- Paralleled TDA1541 NOS/OS DAC -

I bought this TDA1541 DAC off eBay from seller in Hong Kong. The arrival of DAC was kind of late compared to my other purchase from Hong Kong sellers. Worse, the DAC is DOA. I found the +5v regulator was completely malfunctioning and output +12v to all digital power supplies. There was a PCB bug in the first LM317 stage, which left the ground floated. And somehow the second LM317 stage was not doing its job either. After I fixed both LM317 regulator, the DAC was still not working. I pulled out my oscilloscope and decided the input buffer chip was dead. I emailed the seller, and fortunately he is very cooperative in getting me a replacement DAC. After a long nearly four week wait, the replacement DAC arrived. Still, I need to fixed the PCB bug in the first stage of +5v power supply by soldering a short wire. But after all, it produced some kind of sound.

Power Supply

The power supply transformer is a 110VA toroidal with four outputs - 2 x 15V, 18V and 9V. It is quite sufficient for any DAC.

There is one thing that need to be carefully avoided. The bolt to fasten toroidal transformer should be in contact with both bottom a upper metal case. Otherwise an AC loop will form and cause noise and overheat of the transformer.

The -5V and +/-15V power supplies are built from discrete components. I cannot tell how much better it is than the conventional linear IC regulators, but it works fine. The only issue I had is that the way transistor were mounted to heat sinks caused connection problem in two cases. I had to loosen the mounting screws to reduce the excessive stress.


The DAC can be easily switched from OS to NOS by four switches. My preferred mode is NOS. So the SAA7720 chip is taken out.

Initially, each of the current outputs of the TDA1541 chips had one 100 ohm serial resistor - for protection purpose I assume. But it is not needed for current output pin. It caused about 20mv voltage drop at the TDA1541 output pins, which is much higher than the max 25mv specified by manufacture. I removed the four 100 ohm resistors replace then with 4 short wires.

The receiver section includes three chips plus one digital transformer. It is the most complicated receiver I ever have. However, even though the DIR9001 spec looks pretty good, it have not received a raved review in the web.

I/V and Output Stage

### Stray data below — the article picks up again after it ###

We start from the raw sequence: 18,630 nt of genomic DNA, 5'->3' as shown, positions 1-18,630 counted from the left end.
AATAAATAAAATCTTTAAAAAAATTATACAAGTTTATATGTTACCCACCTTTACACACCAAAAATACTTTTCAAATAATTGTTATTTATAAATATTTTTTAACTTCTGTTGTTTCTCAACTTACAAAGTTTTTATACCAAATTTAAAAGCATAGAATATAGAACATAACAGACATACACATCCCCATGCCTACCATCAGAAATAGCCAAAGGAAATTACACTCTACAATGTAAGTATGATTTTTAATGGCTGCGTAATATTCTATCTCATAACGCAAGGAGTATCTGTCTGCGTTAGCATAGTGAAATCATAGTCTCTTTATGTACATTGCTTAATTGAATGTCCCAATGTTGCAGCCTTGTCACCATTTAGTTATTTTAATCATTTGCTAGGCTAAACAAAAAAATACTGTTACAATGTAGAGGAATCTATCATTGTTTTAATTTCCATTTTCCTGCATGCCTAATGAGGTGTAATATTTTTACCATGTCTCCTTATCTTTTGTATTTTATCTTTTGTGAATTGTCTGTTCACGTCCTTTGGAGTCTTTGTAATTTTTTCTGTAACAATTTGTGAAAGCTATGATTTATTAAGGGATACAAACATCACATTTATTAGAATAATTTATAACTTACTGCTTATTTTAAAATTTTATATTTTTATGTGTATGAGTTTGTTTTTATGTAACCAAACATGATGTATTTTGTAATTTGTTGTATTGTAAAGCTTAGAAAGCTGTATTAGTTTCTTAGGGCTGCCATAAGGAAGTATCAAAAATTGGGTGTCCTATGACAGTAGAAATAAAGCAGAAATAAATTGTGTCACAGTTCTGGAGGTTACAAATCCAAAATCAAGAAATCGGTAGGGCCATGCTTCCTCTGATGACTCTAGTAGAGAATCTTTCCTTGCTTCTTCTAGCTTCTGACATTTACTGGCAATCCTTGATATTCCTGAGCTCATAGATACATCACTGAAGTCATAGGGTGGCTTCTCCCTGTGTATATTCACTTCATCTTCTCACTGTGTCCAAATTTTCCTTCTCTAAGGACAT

The I/V stage design failed to ensure the TDA1541 output pin be keep within 25mv range. It actually measured 200mv. That is why the DAC sound so distorted when it was first powered on.

After some simulation in ORCAD, I got a pretty good understanding of the I/V circuit. To fine adjust the voltage at TDA1541 output pins, I added a 10K ohm multi-turn trimmer in parallel with R2. By making sure Q2 have the similar quiescent current as Q4, I can set TDA1541 output pin voltage within 5mv.

I somehow don't like the cathode follower after R4. So I bypassed the stage completely.

I replace all capacitors in the low pass filter with WIMA MPK capacitors.

Paralleled Chip Noise Issue

The DAC is working all fine with a single tda1541 in either of the socket. But when both tda1541 are plugged in, I can heard apparent noise/distortion - especially in the quieter music passages. The noise is not present when it is not playing music or it is between the gap of tracks. I switched different tda1541 chips in and out, some particular matches of tda1541 produce less noise, however it can not eliminate the noise completely.

This has led me to wonder if the I/V circuit is sensitive to matches of the tda1541a chips. Or two tda1541a may be in contention for bias current?

The work to figure out the noise issue is still going on...

- 2010 -

- Addendum April 04 2010 -

To debug the noise issue for paralleled TDA1541, I first started off with ORCAD simulation. The R5 sets the quiescent current for the whole IV stage. The simulation shows that Q7 could be driven to saturation if R5 sets the quiescent current too high. But if the quiescent current too low, Q7 could be cut off when the DAC is operating in high current area. To test to see if the noise results from quiescent current, I added a 150 ohm resistor to parallel with R5 to bring the resistance value to around 45 ohm. But no luck, the noise persisted after the change.

Again, to decide if the IV stage is source of the noise, I built a simple opamp based IV stage to replace the onboard discrete IV. The IC used is a AD826 - one of opamp with the fastest settling time. The build was relative straight forward. Once it was done, I sat down for listening test. As expected, the opamp IV produces a sound with much tighter low end and faster attacks. But the relaxation and spaciousness was gone. Apart from the sonic difference, the background noise is still present with the two original TDA11541A chips with match batch number. Replacing one of the chip with a different one reduces the noise to almost inaudible except for one or two occasions - actually I am not sure it was not caused by something else. So the current conclusion is that the noise in parallel TDA1541A DAC is the result of the mismatches of chip parameters. To resolve this issue by circuit design is not an easy one - at least for now.

It is time to wrap up. I've decided to switch back the discrete IV with only one TDA1541A in the socket. I am happy with the sound, and DAC should do it for me for a while from now on.